British India’s musical journey has them searching for something almost intangible, and this could be the band’s main driving force
Adecade into their decorated career, Melbourne indie rockers British India are still going strong, searching for something that remains just beyond their grasp.
But maybe it would be better for the band, and their fans, if they never quite found it.
“This will sound strange, but I attribute our longevity to our lack of success,” frontman Declan Melia says.
“We’ve had an awesome run, but we’ve never had a No.1 record and we’ve never played massive venues ... we’re always striving for something that seems just out of reach.
“British India have always had something to say and I don’t think we’ve said it quite the way we want to yet.”
Melia says British India “were in a pretty bad way, suffering from shocking writer’s block” when trying to make their fourth album, 2013’s Controller.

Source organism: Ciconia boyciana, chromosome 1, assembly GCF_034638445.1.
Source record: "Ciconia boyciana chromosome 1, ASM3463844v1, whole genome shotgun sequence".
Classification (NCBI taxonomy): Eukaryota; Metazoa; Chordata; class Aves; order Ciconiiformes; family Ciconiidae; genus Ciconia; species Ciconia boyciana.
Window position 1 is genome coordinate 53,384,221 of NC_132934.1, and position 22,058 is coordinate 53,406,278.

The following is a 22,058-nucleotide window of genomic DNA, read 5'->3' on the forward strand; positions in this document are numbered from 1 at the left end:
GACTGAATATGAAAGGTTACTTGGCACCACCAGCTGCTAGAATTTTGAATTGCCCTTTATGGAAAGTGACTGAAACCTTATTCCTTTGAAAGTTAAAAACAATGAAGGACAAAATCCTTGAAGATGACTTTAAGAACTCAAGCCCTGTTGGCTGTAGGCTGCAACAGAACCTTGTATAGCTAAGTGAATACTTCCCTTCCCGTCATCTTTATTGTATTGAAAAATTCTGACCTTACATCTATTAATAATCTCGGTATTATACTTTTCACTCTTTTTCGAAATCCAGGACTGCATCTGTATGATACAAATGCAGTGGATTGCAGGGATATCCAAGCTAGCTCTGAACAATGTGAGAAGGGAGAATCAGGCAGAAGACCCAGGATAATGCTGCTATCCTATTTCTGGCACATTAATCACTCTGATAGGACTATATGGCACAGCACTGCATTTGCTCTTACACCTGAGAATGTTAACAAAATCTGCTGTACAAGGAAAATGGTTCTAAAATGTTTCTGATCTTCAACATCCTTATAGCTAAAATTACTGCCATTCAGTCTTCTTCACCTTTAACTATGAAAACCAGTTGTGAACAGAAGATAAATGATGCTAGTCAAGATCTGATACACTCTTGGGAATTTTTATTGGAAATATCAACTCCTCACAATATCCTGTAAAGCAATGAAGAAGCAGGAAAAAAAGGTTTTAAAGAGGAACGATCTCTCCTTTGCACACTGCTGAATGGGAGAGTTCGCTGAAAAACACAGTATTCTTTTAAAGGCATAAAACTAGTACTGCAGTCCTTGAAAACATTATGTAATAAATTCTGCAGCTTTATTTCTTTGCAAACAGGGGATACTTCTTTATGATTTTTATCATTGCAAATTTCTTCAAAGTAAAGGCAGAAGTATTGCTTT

The band decided to change things up a bit and expand their musical boundaries, and Controller – which featured the popular singles Plastic Souvenirs, Summer Forgive Me and I Can Make You Love Me – eventually became their most successful album to date.
The experimentation flowed on to new album Nothing Touches Me, which debuted at No.5 on the ARIA album chart earlier this year.
“Writing and recording this record felt like a real victory lap,” Melia says.
“After Controller came out, we really felt validated that our audience was willing to let us change. I think we had been a little scared of that.”
Nothing Touches Me is British India’s fifth album in just eight years and they have also played more than 600 live shows in that time.
They could, perhaps, lay claim to the title of “Australia’s hardest-working band”.
“If you saw what we do on a day-to-day basis, I don’t think you’d say we work hard,” Melia says with a laugh.
“Having said that, playing live is something I don’t think I’ll ever get sick of.
“When a show works, it’s incredibly gratifying and very addictive.”
British India haven’t quite found mainstream success, not that it bothers them.